August 30, 1993 - From the August, 1993 issue

State Real Estate Czar Rosenfeld Unveils Office Consolidation Agenda

Dan Rosenfeld, the real estate czar of the State of California, details the successes of his government. From recoverying from a recession to the consolidation efforts of working with localities — the State of California's Real Estate arm has been working tirelessly. 


"The hopefully not-so-subtle message of this entire program is that the State of California wants to be a tenant with which you would like to do business."

Sixty years ago an earthquake rocked the business world. In three frenetic months the “dealers and dreamers” of the nascent Roosevelt Administration rewrote the laws governing securities, agriculture, labor and trade.

The net effect of those changes was to move the financial capital of the world from Wall Street to Washington and to forever plant government in the middle of the playing field of business and trade.

These fundamental changes have never been reversed, and ours remains a mixed, rather than a private economy with a substantial role permanently reserved for the public sector.

We are midst of a recession whose only rival in modern times is the events of six decades ago. And if there was ever a role for government in the economy, that role should be evident today.

Those of us who have the privilege of working in the public sector, either temporarily or permanently, feel a special obligation to create a positive role for government in this difficult time. The traditional response, at least since Roosevelt, has been countercyclical public works spending. But the means for financing that spending have already been spent. Therefore, a new approach must be found — fast.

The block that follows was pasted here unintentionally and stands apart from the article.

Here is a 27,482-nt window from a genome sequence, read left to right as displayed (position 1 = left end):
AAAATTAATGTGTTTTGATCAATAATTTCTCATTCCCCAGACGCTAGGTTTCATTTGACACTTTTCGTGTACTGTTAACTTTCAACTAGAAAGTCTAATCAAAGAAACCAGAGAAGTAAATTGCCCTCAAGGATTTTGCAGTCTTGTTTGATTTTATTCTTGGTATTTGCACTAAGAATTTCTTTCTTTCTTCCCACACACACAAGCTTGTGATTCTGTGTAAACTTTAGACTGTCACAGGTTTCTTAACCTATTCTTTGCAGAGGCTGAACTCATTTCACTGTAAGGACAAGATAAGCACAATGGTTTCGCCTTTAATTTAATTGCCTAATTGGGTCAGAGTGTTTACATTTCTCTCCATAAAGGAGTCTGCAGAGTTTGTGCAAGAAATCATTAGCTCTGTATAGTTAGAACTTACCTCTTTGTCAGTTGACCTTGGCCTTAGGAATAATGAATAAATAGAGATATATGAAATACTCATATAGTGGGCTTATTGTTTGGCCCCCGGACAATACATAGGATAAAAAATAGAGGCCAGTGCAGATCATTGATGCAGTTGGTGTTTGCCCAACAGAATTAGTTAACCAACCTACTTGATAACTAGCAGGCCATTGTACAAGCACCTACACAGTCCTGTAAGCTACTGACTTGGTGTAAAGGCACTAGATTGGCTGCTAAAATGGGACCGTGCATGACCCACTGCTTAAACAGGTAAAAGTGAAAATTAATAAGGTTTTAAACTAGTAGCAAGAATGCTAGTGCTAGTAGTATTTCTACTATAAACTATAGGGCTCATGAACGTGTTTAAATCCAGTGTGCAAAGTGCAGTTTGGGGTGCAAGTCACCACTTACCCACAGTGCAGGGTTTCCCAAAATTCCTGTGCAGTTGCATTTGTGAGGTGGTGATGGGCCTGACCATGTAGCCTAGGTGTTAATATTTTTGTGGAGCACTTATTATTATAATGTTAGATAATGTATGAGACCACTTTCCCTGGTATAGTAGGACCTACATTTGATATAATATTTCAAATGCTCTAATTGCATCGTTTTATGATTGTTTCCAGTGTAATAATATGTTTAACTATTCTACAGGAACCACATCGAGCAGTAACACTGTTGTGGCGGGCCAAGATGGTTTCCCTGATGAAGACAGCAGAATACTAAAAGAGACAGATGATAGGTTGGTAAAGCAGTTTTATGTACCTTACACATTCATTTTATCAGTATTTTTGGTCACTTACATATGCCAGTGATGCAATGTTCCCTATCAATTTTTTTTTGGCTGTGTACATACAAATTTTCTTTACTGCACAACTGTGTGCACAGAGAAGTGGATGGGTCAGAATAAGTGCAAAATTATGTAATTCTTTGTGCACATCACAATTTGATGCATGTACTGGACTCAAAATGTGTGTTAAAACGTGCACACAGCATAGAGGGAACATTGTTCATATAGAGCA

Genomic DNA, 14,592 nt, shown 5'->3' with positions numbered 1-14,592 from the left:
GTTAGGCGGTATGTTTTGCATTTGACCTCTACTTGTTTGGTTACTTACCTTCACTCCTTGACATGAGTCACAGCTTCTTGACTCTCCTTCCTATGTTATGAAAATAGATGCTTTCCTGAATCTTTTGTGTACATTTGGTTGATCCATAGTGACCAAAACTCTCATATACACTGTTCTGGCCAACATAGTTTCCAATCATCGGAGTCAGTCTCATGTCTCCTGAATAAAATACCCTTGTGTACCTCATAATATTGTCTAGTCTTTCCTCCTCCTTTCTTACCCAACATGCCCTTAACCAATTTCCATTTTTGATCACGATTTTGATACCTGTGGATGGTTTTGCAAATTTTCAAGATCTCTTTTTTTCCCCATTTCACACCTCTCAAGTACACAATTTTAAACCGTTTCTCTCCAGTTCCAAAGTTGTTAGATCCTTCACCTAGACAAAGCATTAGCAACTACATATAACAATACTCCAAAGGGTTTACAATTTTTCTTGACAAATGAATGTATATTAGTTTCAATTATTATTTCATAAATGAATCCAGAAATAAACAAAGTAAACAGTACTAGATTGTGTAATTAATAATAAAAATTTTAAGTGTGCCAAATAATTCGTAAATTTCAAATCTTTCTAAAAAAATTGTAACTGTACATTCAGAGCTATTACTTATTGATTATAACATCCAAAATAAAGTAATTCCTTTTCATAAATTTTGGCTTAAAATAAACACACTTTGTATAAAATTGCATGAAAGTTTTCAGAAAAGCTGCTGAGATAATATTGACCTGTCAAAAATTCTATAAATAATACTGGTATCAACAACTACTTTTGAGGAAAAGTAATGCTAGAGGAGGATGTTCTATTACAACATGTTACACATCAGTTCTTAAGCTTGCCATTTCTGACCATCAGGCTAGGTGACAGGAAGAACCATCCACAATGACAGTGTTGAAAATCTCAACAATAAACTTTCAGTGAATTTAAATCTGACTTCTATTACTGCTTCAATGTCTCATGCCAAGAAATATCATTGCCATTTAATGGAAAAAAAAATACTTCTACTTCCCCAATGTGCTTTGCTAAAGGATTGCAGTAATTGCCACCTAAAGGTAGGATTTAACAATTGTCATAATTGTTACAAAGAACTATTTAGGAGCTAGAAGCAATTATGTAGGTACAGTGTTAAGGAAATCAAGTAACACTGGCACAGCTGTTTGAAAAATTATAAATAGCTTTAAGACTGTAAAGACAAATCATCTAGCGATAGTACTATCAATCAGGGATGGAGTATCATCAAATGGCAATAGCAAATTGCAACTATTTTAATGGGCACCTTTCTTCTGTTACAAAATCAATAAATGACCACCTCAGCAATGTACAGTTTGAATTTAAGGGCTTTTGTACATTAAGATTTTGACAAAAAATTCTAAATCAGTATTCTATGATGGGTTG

Reshaping California's Assets 

With all the attention that has been recently focused on federal government efforts to thrash out a budget, a jobs program and a deficit reduction plan, few have noticed the significant changes that have occurred in Sacramento. Quietly and effectively, the governor and the legislature together have produced a state budget to preserve California's all-important credit rating and have conquered one of the most serious and divisive issues of our time: workers' compensation reform. On a host of other fronts the administration and the legislature have made significant progress towards improving the business climate and "marketing" California as a place to create jobs. 

Some of these changes have occurred in the management of the state's real property. Specifically, the results of Governor Wilson's 1991 Executive Order on asset management are beginning to take form. Among its salient points, the Executive Order required that the state: 1. Plan and consolidate its 34 million square feet of office facilities, and 2. privatize the delivery of services wherever feasible.